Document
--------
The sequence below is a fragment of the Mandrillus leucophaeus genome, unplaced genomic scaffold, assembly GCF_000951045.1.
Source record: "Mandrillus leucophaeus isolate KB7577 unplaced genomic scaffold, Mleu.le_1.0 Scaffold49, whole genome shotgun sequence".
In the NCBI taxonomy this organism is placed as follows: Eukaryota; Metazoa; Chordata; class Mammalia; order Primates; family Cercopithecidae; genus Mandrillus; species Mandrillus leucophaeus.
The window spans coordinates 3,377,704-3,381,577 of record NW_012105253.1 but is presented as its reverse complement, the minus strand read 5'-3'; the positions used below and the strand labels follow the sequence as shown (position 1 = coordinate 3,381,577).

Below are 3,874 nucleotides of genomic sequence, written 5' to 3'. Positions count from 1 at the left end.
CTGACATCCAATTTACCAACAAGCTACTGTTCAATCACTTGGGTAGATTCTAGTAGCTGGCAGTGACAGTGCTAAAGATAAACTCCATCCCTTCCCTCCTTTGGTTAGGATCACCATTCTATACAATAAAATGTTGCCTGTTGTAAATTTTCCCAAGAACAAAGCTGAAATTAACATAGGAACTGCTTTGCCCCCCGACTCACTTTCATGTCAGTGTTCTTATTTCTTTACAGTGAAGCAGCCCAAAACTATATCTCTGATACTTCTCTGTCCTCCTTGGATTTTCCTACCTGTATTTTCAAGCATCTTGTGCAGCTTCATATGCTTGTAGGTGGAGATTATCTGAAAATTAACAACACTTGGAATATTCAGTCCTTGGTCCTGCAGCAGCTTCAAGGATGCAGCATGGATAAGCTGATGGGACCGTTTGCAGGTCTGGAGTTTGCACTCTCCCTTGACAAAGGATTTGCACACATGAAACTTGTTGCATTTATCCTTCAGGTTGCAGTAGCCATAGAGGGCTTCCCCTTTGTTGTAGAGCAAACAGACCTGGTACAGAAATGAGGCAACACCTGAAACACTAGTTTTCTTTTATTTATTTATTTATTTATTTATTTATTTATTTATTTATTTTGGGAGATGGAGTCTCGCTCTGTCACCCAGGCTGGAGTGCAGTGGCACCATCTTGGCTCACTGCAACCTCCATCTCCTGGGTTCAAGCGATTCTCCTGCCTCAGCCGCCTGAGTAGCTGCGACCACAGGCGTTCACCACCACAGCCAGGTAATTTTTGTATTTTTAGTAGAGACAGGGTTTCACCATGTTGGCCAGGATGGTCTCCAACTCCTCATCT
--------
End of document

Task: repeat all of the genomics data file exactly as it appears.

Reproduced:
The sequence below is a fragment of the Mandrillus leucophaeus genome, unplaced genomic scaffold, assembly GCF_000951045.1.
Source record: "Mandrillus leucophaeus isolate KB7577 unplaced genomic scaffold, Mleu.le_1.0 Scaffold49, whole genome shotgun sequence".
In the NCBI taxonomy this organism is placed as follows: Eukaryota; Metazoa; Chordata; class Mammalia; order Primates; family Cercopithecidae; genus Mandrillus; species Mandrillus leucophaeus.
The window spans coordinates 3,377,704-3,381,577 of record NW_012105253.1 but is presented as its reverse complement, the minus strand read 5'-3'; the positions used below and the strand labels follow the sequence as shown (position 1 = coordinate 3,381,577).

Below are 3,874 nucleotides of genomic sequence, written 5' to 3'. Positions count from 1 at the left end.
CTGACATCCAATTTACCAACAAGCTACTGTTCAATCACTTGGGTAGATTCTAGTAGCTGGCAGTGACAGTGCTAAAGATAAACTCCATCCCTTCCCTCCTTTGGTTAGGATCACCATTCTATACAATAAAATGTTGCCTGTTGTAAATTTTCCCAAGAACAAAGCTGAAATTAACATAGGAACTGCTTTGCCCCCCGACTCACTTTCATGTCAGTGTTCTTATTTCTTTACAGTGAAGCAGCCCAAAACTATATCTCTGATACTTCTCTGTCCTCCTTGGATTTTCCTACCTGTATTTTCAAGCATCTTGTGCAGCTTCATATGCTTGTAGGTGGAGATTATCTGAAAATTAACAACACTTGGAATATTCAGTCCTTGGTCCTGCAGCAGCTTCAAGGATGCAGCATGGATAAGCTGATGGGACCGTTTGCAGGTCTGGAGTTTGCACTCTCCCTTGACAAAGGATTTGCACACATGAAACTTGTTGCATTTATCCTTCAGGTTGCAGTAGCCATAGAGGGCTTCCCCTTTGTTGTAGAGCAAACAGACCTGGTACAGAAATGAGGCAACACCTGAAACACTAGTTTTCTTTTATTTATTTATTTATTTATTTATTTATTTATTTATTTATTTTGGGAGATGGAGTCTCGCTCTGTCACCCAGGCTGGAGTGCAGTGGCACCATCTTGGCTCACTGCAACCTCCATCTCCTGGGTTCAAGCGATTCTCCTGCCTCAGCCGCCTGAGTAGCTGCGACCACAGGCGTTCACCACCACAGCCAGGTAATTTTTGTATTTTTAGTAGAGACAGGGTTTCACCATGTTGGCCAGGATGGTCTCCAACTCCTCATCT